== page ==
Australia’s property market defied pandemic predictions. This is how it’s tipped to fare in 2021

If 2020 taught property pundits anything, it’s to expect the unexpected.

Australia’s first lockdown encouraged analysts to forecast a double-digit dip in the housing market.

But as we know, those predictions failed to transpire and prices – which are only 0.7 per cent below pre-pandemic levels – are on the up.

So, what does the future hold for a market that defied expectations?

When The New Daily asked a select group of experts for their predictions on how prices would fare in 2021, none would provide a figure.

However, they explained some of the key things to look out for.

Regions will continue to grow

BIS Oxford Economics chief economist Dr Sarah Hunter said if local coronavirus cases remained under control and unemployment remained stable, regional areas and detached houses in smaller capitals should continue to streak ahead.

She said there was still plenty of residual demand from buyers capitalising on buyer’s grants and stamp duty concessions, while fighting a sense of FOMO.

“Falling interest rates improved affordability which helped demand, but supply hasn’t responded all that much yet as the volume of transactions – although they are turning – have not risen anywhere near as much,” Dr Hunter told The New Daily earlier this month.

“In terms of long-term sustainability, there’s still demand shock around [reduced] migration, which will likely make apartments cheaper.”

Struggling investors could also play a role

That’s a sentiment shared by Suburbanite director Anna Porter.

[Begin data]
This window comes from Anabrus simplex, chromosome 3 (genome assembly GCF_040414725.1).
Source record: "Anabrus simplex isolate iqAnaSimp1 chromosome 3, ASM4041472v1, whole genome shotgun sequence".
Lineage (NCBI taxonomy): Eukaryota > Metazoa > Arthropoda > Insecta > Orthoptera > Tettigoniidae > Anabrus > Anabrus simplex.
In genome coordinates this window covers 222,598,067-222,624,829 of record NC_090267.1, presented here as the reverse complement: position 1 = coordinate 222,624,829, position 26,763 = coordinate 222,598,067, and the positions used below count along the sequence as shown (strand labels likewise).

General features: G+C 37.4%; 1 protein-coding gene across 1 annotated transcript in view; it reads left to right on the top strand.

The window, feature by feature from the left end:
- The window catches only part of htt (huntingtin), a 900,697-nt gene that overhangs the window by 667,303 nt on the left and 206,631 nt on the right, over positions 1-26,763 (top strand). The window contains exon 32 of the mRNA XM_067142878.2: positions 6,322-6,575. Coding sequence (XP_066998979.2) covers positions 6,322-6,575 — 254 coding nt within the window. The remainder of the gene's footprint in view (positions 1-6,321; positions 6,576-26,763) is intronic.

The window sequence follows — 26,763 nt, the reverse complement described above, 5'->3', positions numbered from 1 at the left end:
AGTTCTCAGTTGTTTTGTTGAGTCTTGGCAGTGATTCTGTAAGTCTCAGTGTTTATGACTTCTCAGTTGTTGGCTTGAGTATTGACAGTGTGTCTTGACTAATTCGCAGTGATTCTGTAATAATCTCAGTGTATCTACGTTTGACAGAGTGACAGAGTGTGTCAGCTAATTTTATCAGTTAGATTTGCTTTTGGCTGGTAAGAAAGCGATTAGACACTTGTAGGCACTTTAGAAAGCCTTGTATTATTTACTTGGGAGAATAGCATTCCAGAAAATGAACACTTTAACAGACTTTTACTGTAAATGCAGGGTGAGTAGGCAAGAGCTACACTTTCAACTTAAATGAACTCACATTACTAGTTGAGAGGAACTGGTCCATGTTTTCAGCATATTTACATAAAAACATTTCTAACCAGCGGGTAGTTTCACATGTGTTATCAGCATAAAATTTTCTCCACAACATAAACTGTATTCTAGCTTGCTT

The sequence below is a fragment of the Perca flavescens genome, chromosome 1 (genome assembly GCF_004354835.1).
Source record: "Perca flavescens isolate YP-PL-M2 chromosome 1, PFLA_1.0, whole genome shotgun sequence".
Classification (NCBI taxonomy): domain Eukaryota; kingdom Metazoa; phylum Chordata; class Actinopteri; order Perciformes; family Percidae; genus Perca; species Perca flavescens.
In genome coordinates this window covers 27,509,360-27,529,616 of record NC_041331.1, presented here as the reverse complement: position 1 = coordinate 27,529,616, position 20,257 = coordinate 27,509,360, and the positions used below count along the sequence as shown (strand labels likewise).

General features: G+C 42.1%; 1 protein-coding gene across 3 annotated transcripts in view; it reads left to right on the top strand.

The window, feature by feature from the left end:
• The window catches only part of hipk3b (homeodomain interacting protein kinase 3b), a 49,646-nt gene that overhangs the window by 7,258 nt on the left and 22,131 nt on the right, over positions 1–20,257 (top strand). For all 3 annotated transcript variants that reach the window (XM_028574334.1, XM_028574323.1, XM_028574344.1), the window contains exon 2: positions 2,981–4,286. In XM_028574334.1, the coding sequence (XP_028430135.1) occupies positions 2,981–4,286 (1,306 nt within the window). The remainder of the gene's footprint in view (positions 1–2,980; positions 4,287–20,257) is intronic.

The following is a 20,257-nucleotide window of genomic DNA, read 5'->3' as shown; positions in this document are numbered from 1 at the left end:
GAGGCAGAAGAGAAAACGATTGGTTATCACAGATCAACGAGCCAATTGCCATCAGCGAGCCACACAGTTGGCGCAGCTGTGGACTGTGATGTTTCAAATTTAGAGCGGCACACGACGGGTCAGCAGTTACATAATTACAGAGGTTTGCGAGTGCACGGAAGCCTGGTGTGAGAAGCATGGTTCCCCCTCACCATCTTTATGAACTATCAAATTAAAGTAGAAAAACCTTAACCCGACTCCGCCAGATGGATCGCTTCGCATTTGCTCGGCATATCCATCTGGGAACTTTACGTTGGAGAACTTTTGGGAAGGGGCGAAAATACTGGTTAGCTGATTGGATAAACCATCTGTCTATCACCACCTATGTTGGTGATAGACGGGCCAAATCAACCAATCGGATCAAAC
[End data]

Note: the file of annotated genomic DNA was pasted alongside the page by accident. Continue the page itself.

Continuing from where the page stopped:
She believes prices for off-the-plan units – or high-rise apartments – will go backwards.

She said it’s largely due to investors wary about the health of capital city rental markets and unlikely to purchase property as demand from international students remains sluggish.

Which, consequently, would drag down both demand and prices.

The exodus of renters at the height of the pandemic, when tenant-heavy industries were hit by job losses, drove vacancy rates in some capitals above 4 per cent.

And data from APRA shows investors have been slow to resume their repayments. Recent analysis by the financial regulator found one-third of deferred loans at the big four banks in October were investment loans.

“There could be a bloodbath that comes to fruition in a short compressed timeframe if people sell in quick succession in areas that don’t have undersupply issues,” Ms Porter told The New Daily.

Impact of deferrals unlikely to be as strong as predicted

Figures from the Australian Banking Association show deferred loans plummeted from 493,440 in June to 169,677 in November – a 66 per cent reduction.

CoreLogic head of research Eliza Owen told The New Daily she expected house prices to continue rising in the first half of 2021, ahead of the conclusion of loan payment holidays.

And other measures are also outweighing any negatives, she said.

Those include historic rate cuts and programs such as HomeBuilder and the First Home Loan Deposit Scheme.

“The only thing worth noting is when you see incentives for first home buyers, for example, it tends to have a vacuum effect where purchases that may have happened anyway are pulled forward,” Ms Owen said.

“Once these schemes run out, we may see demand slow a little bit, and the other thing that could slow price increases is APRA intervention.”

Plenty of bargains likely to be found in apartments

Wakelin Property Advisory director Jarrod McCabe said despite a number of home owners on deferrals as a precautionary measure, suburbs where international students traditionally flocked may become “unstable”.

Those include inner-city areas, middle-ring suburbs near universities and locations where investors converted short-term accommodation en masse into long-term rentals.

“If you’re wanting to be an owner-occupier, it spells opportunity because there could be relatively cheap properties, but whether they’re the right types of property is another matter,” Mr McCabe told The New Daily. 

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